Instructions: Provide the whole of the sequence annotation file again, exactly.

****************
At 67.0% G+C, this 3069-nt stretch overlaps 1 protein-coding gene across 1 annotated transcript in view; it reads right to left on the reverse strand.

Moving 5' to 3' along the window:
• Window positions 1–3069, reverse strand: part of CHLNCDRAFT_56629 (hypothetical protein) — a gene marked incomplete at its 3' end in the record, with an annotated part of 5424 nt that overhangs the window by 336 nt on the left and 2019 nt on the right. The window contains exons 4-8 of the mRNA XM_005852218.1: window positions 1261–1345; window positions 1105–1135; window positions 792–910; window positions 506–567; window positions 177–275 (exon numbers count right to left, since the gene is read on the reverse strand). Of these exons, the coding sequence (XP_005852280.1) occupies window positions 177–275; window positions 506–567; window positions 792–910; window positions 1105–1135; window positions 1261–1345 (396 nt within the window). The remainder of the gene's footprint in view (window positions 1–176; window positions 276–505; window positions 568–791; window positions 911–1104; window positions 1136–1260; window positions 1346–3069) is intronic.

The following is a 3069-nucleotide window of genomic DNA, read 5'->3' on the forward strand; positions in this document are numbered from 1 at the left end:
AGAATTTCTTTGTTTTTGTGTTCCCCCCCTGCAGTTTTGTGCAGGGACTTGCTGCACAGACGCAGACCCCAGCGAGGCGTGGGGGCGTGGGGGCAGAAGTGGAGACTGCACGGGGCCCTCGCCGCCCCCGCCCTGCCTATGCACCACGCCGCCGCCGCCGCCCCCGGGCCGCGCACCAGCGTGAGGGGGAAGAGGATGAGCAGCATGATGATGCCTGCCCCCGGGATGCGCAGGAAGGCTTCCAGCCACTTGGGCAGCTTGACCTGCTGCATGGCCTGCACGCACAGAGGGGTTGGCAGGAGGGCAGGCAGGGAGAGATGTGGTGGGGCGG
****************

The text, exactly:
At 67.0% G+C, this 3069-nt stretch overlaps 1 protein-coding gene across 1 annotated transcript in view; it reads right to left on the reverse strand.

Moving 5' to 3' along the window:
• Window positions 1–3069, reverse strand: part of CHLNCDRAFT_56629 (hypothetical protein) — a gene marked incomplete at its 3' end in the record, with an annotated part of 5424 nt that overhangs the window by 336 nt on the left and 2019 nt on the right. The window contains exons 4-8 of the mRNA XM_005852218.1: window positions 1261–1345; window positions 1105–1135; window positions 792–910; window positions 506–567; window positions 177–275 (exon numbers count right to left, since the gene is read on the reverse strand). Of these exons, the coding sequence (XP_005852280.1) occupies window positions 177–275; window positions 506–567; window positions 792–910; window positions 1105–1135; window positions 1261–1345 (396 nt within the window). The remainder of the gene's footprint in view (window positions 1–176; window positions 276–505; window positions 568–791; window positions 911–1104; window positions 1136–1260; window positions 1346–3069) is intronic.

The following is a 3069-nucleotide window of genomic DNA, read 5'->3' on the forward strand; positions in this document are numbered from 1 at the left end:
AGAATTTCTTTGTTTTTGTGTTCCCCCCCTGCAGTTTTGTGCAGGGACTTGCTGCACAGACGCAGACCCCAGCGAGGCGTGGGGGCGTGGGGGCAGAAGTGGAGACTGCACGGGGCCCTCGCCGCCCCCGCCCTGCCTATGCACCACGCCGCCGCCGCCGCCCCCGGGCCGCGCACCAGCGTGAGGGGGAAGAGGATGAGCAGCATGATGATGCCTGCCCCCGGGATGCGCAGGAAGGCTTCCAGCCACTTGGGCAGCTTGACCTGCTGCATGGCCTGCACGCACAGAGGGGTTGGCAGGAGGGCAGGCAGGGAGAGATGTGGTGGGGCGG